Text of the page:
Henry, an 18-year-old first volunteered on June 1, 1777. He was a farmer, living at home when he served ten weeks under Captain Agrippa Wells (a Colrain resident) in the Massachusetts State troops. He marched from Colrain, MA to Fort Edward, NY, which was around 80 miles. There the state militia joined the U.S. Army to fight the Battle of Fort Edward, which ended in retreat. The dilapidated house named Fort Edward was in such bad repair the men weren’t able to defend the area and retreated some 20 miles to Bemis Heights, near Stillwater, NY.  Battling both the Six Nations tribes and British, Henry returned safely to Colrain after this first campaign.

On September 1, 1777, Henry served seven weeks under Captain Hugh McClellan, another resident of Colrain. McClellan’s Company of Volunteers marched immediately back to Bemis Heights. The men were put under the command of General John Fellows, who quickly retreated nine miles toward Shaftsbury, VT. The army stayed in that area for two weeks before marching through the woods about 12 miles opposite Saratoga, NY. It was here at the battle of Bemis Heights the Americans finally turned the direction of the War.  The British sought control of the Hudson River to cut off the New England colonies from the western frontier beyond the Hudson.  General Horatio Gates determined to turn back the redcoat tide, which he did on October 17, 1777. This victory must be partially credited to the unsanctioned efforts of General Benedict Arnold, who led a surprise attack on the British. His actions sent the British troops into confusion and secured the American advantage. An American army surgeon, James Thatcher, M.D., kept a detailed diary about the War and writes about this battle. Here is an excerpt from Dr. Thatcher’s diary:

General Arnold, in consequence of a serious misunderstanding with General Gates was not vested with any command, by which he was exceeding chagrined and irritated. He entered the field however, and his conduct was marked with intemperate rashness; flourishing his sword and animating the troops, he struck an officer on the head without cause and gave him a considerable wound. He exposed himself to every danger, and with a small party of riflemen rushed into the rear of the enemy, where he received a ball that fractured his leg, and his horse was killed under him.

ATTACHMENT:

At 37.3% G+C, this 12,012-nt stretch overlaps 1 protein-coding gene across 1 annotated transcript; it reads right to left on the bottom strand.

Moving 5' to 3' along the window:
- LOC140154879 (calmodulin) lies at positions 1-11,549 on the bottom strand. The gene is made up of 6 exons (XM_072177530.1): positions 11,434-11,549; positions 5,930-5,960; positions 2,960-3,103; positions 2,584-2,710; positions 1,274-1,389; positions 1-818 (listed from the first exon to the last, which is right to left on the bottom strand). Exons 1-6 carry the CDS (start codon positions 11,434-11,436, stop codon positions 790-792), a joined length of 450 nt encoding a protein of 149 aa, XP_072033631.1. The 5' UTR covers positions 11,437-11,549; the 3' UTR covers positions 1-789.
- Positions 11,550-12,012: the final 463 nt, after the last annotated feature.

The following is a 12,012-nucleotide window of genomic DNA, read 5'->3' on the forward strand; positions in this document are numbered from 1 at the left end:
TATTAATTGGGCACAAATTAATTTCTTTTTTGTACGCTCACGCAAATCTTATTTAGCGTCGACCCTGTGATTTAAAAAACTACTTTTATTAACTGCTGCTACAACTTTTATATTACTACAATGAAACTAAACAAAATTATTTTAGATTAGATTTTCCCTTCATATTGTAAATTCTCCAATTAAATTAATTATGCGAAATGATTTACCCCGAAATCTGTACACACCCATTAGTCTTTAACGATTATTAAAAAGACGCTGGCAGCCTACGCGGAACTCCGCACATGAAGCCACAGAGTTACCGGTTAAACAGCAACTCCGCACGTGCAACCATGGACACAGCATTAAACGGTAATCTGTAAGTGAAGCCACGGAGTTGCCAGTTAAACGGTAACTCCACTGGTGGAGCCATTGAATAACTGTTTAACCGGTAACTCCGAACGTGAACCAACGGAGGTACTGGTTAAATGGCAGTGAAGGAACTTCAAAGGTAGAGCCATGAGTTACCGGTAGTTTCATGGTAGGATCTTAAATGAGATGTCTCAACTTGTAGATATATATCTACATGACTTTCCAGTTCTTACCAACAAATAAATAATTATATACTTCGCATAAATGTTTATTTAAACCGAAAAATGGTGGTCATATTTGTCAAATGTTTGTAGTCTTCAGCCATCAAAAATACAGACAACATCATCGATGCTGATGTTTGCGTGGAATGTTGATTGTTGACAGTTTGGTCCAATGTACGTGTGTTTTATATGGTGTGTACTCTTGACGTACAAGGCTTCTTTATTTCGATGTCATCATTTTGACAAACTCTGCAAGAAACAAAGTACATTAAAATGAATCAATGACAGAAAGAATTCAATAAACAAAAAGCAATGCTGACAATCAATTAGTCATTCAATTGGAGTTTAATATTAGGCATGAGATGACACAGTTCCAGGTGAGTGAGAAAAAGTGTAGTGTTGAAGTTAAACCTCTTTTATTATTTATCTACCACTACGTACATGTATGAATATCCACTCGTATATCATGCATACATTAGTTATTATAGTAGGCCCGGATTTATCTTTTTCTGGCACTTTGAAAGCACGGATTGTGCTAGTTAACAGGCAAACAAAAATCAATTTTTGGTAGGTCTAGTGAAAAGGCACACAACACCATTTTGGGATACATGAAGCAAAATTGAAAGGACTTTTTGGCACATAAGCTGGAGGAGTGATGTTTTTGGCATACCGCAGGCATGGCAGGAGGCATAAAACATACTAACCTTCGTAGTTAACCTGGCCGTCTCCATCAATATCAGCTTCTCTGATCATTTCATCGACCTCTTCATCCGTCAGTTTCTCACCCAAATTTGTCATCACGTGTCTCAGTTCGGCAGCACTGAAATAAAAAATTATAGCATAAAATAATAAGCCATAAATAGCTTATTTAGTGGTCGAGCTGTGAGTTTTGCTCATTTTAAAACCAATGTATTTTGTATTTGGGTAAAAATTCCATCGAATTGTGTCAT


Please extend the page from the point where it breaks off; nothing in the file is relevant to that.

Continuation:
Burgoyne’s surrender at Saratoga convinced the French to enter the War to aid the Americans. I can imagine the cheers of Henry’s cadre of volunteers when they received the news they’d won the day. After Burgoyne’s surrender, Henry again made the long march back to Colrain to help ready the farm for winter. It was crucial to secure what crops they could to survive the long winter.

Captain James Walworth of Colrain put out the call for volunteers in July 1779, and Henry joined the troop that set out for New London, CT. Meeting up with more men under Elihu Porter, they rendezvoused at Norwich Landing, NY, where Colonel Peas of the regular army was in command. Henry, now 20-years-old, kept guard at Roger’s Point for the two months he was there.

His final stint began in July 1780 under Captain Isaac Newton in a regiment commanded by Colonel Seth Murray. The regiment marched to Claverick, NY (back of the Hudson), where they camped for a week. Then it was on to Fishkill and then to West Point, where General Benedict Arnold was in command. Henry was shifted to various locations around West Point—Verplanck’s Point and King’s Ferry. It was during this time that Arnold turned traitor. General Arnold felt he hadn’t received enough recognition for his efforts and entered into secret talks with the British in 1779. He promised to surrender West Point to the British for a hefty fee and a command in the British Army. The plot was uncovered, and Arnold escaped to the British. Henry says in his pension affidavit that he “saw the boat and crew on their return from the British ship Vulture, which put Arnold on board of that vessel.” What an event to have witnessed!

The Revolutionary War in Western New York